For fluorescence detection, they used a 64-channel photomultiplier tube and ball lenses such that "a little submicroliter droplet will whip by and we'll get ten photodetection events," said Youngbull. They chose PMT over CCD [cameras] because "when you're going to amplify, you want a good dynamic range in terms of the response of your detector. CCDs just don't give you the power of a photomultiplier tube, and they're power-hungry too, and we're running Linux on this system, these are the types of constraints I'm talking about," he said.
From the photodetection data, they then generate a Ct curve for each droplet. Youngbull claimed they can run PCR quite quickly with their device: "Especially because it's emulsion, droplet, fixed-zone stuff, we could pump the flow rates up, change those thermal profiles, and we could do much faster," he said. "I think 30 minutes is reasonable with that machine, maybe even faster."
However, because of the PMT and its controller, Youngbull estimated this beta version of their conveyor-belt design would cost about $50,000 to replicate. "The bleeding edge that we're on now is, we actually have a digital PCR instrument, so it's a digital RT-qPCR system," he said. In "the next-generation one, because we've gone to digital, you only have to detect at the endpoint, therefore you don't need a 64-channel PMT, you need one PMT, and then cost drops drastically."
Their platform contains a number of other innovative machining ideas. To get the droplets queued in a way that they can be tracked, their size was matched to the inner diameter of the tubing, so that they couldn't squeeze past each other. Droplets were sheared into the tubing by a T-channel droplet generator fabricated using soft lithography, although Youngbull's lab now uses a flow-focusing regime. In fact, their design team is flexible, and Youngbull said that co-author Tathagata Ray has continued to develop droplet generator designs to try out so that now, after much tinkering, "we don't do T-junctions, we do flow focusing" to create the droplets.
Another innovation was the emulsion-based aspect of the design. A continuous stream of PCR reagent was discretized into a segmented oil and water emulsion, with low-viscosity fluorinated oil and a pinch of fluorosurfactant. This oil was a bit of a conundrum for the team, said Youngbull. Emulsion-appropriate oils, available from commercial droplet-based PCR companies such as Bio-Rad and RainDance Technologies, are proprietary, claimed Youngbull.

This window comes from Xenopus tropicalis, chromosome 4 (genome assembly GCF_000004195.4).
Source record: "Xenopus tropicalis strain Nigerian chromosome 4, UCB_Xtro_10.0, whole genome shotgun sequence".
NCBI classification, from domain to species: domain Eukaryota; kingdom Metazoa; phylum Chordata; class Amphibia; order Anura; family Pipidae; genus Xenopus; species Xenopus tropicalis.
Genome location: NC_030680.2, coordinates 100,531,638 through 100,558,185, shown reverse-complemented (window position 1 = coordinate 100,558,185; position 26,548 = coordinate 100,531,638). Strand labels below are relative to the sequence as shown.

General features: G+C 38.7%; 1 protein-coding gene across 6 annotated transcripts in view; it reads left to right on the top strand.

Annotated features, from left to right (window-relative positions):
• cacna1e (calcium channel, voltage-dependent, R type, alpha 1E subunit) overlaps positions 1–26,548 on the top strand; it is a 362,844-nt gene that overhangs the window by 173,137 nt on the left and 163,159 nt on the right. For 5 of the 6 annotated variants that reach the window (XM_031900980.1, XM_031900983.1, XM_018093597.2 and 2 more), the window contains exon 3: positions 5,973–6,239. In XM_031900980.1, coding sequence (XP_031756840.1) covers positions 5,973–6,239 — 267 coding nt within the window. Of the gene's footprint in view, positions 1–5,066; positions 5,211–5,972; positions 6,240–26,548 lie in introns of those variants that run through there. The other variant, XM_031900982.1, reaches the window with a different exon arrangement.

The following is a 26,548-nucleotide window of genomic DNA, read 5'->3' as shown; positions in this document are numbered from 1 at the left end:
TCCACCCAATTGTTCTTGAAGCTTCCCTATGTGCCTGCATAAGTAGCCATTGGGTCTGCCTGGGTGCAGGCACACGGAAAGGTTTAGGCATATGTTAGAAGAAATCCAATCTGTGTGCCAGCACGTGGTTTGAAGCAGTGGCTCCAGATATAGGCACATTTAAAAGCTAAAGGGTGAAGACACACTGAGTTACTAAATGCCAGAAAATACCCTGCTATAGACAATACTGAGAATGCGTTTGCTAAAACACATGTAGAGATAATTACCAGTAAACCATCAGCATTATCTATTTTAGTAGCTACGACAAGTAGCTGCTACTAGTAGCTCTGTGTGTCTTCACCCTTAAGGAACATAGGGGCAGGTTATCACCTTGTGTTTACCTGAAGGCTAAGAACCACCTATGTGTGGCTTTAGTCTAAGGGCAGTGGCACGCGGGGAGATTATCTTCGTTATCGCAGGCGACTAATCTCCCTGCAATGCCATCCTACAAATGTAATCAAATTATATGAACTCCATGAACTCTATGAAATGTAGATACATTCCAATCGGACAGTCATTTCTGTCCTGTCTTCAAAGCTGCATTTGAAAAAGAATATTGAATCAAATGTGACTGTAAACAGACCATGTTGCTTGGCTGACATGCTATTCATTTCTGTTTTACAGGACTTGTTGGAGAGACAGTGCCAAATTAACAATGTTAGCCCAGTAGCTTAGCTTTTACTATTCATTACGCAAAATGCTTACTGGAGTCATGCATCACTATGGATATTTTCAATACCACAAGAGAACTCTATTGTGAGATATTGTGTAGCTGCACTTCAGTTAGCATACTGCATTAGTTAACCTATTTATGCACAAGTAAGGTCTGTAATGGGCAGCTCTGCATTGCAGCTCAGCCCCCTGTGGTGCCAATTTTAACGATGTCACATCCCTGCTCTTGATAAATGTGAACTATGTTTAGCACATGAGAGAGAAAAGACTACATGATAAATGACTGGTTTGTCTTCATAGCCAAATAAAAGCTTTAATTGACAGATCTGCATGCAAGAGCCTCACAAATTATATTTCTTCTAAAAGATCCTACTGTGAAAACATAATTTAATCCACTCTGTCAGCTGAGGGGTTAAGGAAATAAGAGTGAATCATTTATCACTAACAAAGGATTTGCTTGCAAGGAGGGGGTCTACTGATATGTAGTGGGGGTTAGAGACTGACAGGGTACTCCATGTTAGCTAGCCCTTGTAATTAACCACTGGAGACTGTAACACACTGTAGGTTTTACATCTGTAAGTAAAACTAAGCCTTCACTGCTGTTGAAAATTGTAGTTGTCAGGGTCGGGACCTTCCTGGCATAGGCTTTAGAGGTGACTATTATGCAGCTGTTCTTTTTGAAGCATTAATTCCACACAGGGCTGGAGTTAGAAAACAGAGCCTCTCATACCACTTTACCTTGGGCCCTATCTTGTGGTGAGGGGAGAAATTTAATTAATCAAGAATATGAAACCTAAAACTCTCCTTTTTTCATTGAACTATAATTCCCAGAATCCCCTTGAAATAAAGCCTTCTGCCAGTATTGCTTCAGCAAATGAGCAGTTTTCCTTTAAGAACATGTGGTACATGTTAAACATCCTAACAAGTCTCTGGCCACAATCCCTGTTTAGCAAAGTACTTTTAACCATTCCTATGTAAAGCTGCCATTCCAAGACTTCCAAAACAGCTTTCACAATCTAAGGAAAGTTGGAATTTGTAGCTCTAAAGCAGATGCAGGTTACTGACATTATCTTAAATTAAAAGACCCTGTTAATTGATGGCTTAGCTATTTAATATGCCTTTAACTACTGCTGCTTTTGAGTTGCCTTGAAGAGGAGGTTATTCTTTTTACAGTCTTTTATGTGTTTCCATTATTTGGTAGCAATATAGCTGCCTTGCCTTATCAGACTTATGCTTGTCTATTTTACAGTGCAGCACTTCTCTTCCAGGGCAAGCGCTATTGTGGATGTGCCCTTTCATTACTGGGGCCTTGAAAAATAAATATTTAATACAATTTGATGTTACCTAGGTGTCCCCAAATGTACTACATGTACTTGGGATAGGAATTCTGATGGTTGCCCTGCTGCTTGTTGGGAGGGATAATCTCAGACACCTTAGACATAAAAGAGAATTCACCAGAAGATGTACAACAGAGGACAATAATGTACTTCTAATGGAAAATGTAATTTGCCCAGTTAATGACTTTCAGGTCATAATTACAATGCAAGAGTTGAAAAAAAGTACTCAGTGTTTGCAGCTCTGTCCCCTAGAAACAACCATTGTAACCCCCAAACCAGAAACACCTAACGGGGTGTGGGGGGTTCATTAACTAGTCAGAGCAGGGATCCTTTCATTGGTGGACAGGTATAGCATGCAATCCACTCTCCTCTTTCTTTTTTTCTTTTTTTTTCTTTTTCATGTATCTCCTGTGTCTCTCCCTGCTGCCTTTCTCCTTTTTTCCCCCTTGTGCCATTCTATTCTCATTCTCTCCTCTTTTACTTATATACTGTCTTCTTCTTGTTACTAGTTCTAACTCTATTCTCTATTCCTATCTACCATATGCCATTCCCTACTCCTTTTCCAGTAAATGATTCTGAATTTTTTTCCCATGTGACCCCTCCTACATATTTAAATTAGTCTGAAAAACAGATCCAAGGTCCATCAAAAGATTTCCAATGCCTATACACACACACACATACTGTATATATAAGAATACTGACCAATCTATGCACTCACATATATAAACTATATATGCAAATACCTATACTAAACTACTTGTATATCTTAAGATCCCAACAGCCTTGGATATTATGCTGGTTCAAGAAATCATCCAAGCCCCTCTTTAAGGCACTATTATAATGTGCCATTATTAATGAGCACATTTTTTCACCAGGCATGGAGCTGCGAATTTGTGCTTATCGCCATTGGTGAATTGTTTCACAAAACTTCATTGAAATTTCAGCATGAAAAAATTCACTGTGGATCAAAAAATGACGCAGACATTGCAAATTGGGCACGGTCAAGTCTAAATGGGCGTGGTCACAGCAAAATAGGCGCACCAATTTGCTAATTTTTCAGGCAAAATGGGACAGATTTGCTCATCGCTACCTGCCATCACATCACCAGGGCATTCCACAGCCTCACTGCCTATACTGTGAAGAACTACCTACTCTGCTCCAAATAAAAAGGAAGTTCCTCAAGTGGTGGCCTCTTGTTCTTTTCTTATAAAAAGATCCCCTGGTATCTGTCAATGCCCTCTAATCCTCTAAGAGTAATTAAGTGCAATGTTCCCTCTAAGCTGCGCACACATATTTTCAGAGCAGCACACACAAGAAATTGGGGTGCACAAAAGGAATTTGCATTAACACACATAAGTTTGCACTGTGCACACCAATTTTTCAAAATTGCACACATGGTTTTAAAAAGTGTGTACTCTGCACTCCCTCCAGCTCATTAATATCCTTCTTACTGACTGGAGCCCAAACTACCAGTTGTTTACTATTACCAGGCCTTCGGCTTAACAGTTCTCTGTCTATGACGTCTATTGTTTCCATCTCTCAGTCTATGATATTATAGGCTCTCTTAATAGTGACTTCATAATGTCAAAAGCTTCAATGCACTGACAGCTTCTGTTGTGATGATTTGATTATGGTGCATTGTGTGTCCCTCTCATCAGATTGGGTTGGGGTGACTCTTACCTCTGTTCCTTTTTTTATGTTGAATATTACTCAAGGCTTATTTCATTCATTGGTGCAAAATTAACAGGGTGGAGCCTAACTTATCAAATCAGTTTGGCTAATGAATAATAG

"They don’t tell you what's in their fluorinated oil, and so it's hard to do research" with it, he said. "They’ve got the surfactants in those oils dialed in so well to match certain master mix so that their surface energies retain a very stable uniform droplet size, so if you're using your own master mix and their fluorinated oil, you're droplets aren't going to be very stable."
Andrew Hatch, a postdoc in Youngbull's lab and a co-author on the paper, had the requisite PCR expertise for this aspect of the project, complementing Youngbull's experience in physics and optics in particular.
The ASU researchers found the reagents they needed to craft their own combination. The fluorinated oil came from 3M, while the fluorosurfactant was from Cytonix (now owned by Life Technologies), according to their paper. Youngbull said other researchers have taken note of this and contacted his group to ask about the availability of the fluorinated oil.
Troubleshooting this emulsion oil was a key to their design, Youngbull emphasized. "That's what really allows you to isolate your droplets from the side wall… Now, using [the newest version of the] instrument, we use three phases, not just two, so not just the aqueous phase and the fluorinated oil of the surround, but we'll use a third phase to separate experiments, a mineral oil," he said. This three-phase system "allows you to make a machine that you could literally drive around in the back of a truck bouncing around, and your droplets might break up but … they're not going to mix across experiment or across primer," he said. "We think about droplets a lot," he added.
In Youngbull's estimation, digital droplet PCR in general is a major advance. "Droplet-based microfluidics are much less susceptible to cross-contamination and inhibition," he said. "They're the way of the future… for all kinds of analytics, not just biomedical PCR."
Although there may be limited biomedical applications, Youngbull envisions use of continuous flow PCR in sewage systems, to monitor wastewater for signs of dangerous pathogens. He also recently applied for funding to adapt the continuous-flow device for in situ monitoring of stratospheric microbiology.
"We are partnering with other people to put it on a balloon. We'll take the same instrument up to the stratosphere, because there's been a lot of excitement about biomes that exist permanently in the upper atmosphere. There's so much unknown about that, three quarters of it is unculturable," he said.